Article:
...and in the interest of conversation, have you read any K.J. Parker or Guy Gavriel Kay? I also would recommend The Professor and the Madman, Bill Bryson's At Home, or the Flavia De Luce series by Alan Bradley, just 'cause they're delightful reads.

Comment: Re:In school: BAN EVERYTHING outside public domain (Score 1) 410

by darnkitten (#48030209) Attached to: It's Banned Books Week; I recommend ...

Sorry I'm so late in reply.

I entirely agree--There were valid reasons for the 14 year term and for requiring manual renewals. (and it wasn't so Disney could hold onto Steamboat Willie for eternity). Aside from an adjustment for increasing lifespan, I'd like to see it revert. Alas, much of copyright is now bound by treaty.

Comment: Re:Rage (Score 1) 410

by darnkitten (#48030077) Attached to: It's Banned Books Week; I recommend ...

Sorry to be so late in reply

--Yes, if a film is based on a book (Blade Runner), or the other way around (Star Wars) both are shelved together. It encourages discoveries (for instance: Planet of the Apes and Bridge on the River Kwai were both written by Pierre Boulle), and hopefully, also encourages reading the original books (not so much, I've found).

Unfortunately, as of yet, our catalog doesn't allow book and film records to link to each other, but I'm hoping--It would also allow me to link books and/or films in series. (Die Hard is based on Roderick Thorp's Nothing Lasts Forever, which is a sequel to The Detective, filmed under the same title with Frank Sinatra, while Die Hard 2 is based upon Walter Wager's novel 58 Minutes, etc.)

Comment: Re:Book Bans (Score 1) 410

by darnkitten (#47990153) Attached to: It's Banned Books Week; I recommend ...

No, because ratings as they are practiced are neither objective nor open.

real world violence is not cartoon violence is not comedic violence is not offscreen violence is not bloodless-gunshot violence (think old cowboy/war movies) is not television violence is not stylized violence is not realistic violence is not gorn. My cutoffs for each of these is likely different to yours.

Jessica Rabbit starred in an eight-pager in Gary Wolf's original book. Would knowing that change your rating of the film? (it is at least part of the reason WFRR was released under Touchstone rather than Disney, so it did affect someone's opinion).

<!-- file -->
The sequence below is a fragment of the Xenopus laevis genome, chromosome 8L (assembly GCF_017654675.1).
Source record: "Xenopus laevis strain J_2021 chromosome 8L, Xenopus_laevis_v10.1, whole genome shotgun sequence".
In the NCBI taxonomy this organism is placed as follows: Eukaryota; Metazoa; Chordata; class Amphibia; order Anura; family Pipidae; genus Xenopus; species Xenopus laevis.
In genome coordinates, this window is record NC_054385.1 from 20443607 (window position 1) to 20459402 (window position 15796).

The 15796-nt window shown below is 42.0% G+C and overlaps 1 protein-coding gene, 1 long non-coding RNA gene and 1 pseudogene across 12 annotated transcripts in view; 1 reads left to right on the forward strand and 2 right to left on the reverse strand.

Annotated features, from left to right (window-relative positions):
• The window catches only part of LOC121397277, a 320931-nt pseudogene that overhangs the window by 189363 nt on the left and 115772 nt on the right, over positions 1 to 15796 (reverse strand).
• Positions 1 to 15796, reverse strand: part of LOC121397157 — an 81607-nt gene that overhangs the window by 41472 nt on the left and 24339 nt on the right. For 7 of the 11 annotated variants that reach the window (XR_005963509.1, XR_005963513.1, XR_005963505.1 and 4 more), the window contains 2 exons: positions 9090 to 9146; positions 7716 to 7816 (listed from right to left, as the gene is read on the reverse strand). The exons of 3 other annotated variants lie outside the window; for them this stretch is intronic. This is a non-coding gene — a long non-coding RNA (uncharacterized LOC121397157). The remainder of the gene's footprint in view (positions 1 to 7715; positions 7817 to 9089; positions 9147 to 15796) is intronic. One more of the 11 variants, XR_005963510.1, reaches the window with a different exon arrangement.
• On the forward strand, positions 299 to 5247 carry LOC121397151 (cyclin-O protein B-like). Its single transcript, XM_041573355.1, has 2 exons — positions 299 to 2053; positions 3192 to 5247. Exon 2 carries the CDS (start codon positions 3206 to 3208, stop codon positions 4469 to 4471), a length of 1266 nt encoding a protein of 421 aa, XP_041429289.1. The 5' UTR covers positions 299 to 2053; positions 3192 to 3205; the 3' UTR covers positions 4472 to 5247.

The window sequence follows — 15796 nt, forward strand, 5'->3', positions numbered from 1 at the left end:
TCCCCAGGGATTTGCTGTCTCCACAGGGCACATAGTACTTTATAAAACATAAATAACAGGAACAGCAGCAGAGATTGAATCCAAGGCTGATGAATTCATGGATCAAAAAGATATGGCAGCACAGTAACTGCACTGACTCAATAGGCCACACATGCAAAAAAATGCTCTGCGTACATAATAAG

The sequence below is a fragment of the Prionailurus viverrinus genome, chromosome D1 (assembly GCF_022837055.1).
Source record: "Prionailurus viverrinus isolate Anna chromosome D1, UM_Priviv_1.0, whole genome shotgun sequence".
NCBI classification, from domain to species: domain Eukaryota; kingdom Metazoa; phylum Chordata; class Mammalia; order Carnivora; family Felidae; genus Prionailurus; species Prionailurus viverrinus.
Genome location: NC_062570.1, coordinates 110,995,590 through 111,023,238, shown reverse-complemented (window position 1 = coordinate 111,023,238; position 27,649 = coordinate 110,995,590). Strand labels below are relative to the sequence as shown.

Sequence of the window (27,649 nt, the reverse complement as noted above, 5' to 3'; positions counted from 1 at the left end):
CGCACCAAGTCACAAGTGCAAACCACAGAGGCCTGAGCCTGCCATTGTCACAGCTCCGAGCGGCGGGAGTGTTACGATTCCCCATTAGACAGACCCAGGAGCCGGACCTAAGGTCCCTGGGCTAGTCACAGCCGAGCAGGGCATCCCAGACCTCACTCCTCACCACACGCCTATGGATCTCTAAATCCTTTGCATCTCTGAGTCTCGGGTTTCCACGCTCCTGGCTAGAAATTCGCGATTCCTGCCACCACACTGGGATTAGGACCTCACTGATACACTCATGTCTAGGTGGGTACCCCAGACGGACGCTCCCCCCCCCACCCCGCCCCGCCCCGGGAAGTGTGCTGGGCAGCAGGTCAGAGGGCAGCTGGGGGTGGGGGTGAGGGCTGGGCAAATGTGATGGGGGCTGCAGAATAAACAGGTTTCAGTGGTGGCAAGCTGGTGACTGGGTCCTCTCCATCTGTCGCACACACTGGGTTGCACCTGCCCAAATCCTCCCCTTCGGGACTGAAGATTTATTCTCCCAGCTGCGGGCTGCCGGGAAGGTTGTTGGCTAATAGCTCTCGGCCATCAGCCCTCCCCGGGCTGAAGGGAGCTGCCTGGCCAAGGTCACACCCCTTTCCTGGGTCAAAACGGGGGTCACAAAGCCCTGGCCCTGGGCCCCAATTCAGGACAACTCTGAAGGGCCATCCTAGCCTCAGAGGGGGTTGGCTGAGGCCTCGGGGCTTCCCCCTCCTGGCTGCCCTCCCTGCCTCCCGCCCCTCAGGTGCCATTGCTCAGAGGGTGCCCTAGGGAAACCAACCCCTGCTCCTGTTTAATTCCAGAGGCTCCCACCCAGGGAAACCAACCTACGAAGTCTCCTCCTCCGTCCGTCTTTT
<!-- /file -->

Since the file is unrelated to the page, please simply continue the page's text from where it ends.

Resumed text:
Unless a ratings system is open and explicit, too much is left up to the panel judging--it can not be trusted as objective, and if it is open and explicit, the system will either stifle creativity or will be gamed. Based on past performance, I certainly do not trust the judgement of the MPAA ratings board on film; the Comics Code Authority screwed the US comics industry for decades; and the rulings of the Hayes Commission were adhered to in form, but not substance by anyone with ingenuity.

Why would I trust ANY body's judgement in place of my own?

Comment: Re:Every book we read in school (Score 1) 410

by darnkitten (#47989925) Attached to: It's Banned Books Week; I recommend ...

All banned books means is that the someone was offended by the book. Not to be glib, but I agree this definition is way to broad. We should be looking at books that were really banned, not just subject to some letter writing campaign by wimpy jerks that don't make any real contributions to society.

It is overly broad--and inaccurate. " Banned" means it was actually banned, though it doesn't reference to the length of time or geographic area.

What you are referring to is a "challenged" book. Challenges happen significantly more than actual banning, and there are, unfortunately, several organizations devoted to recruiting participants to the "letter writing campaign[s]."

Comment: Re:His Dark Materials? (Score 1) 410

by darnkitten (#47989807) Attached to: It's Banned Books Week; I recommend ...

I read the Chronicles of Narnia as a kid. Liked it...

Also. Didn't figure out the Christian symbolisim till later. Read His Dark Materials and liked it. Didn't find out it was supposed to be anti-Theist until Pullman announced it.

Somehow, I get a little less enjoyment out of both of them now...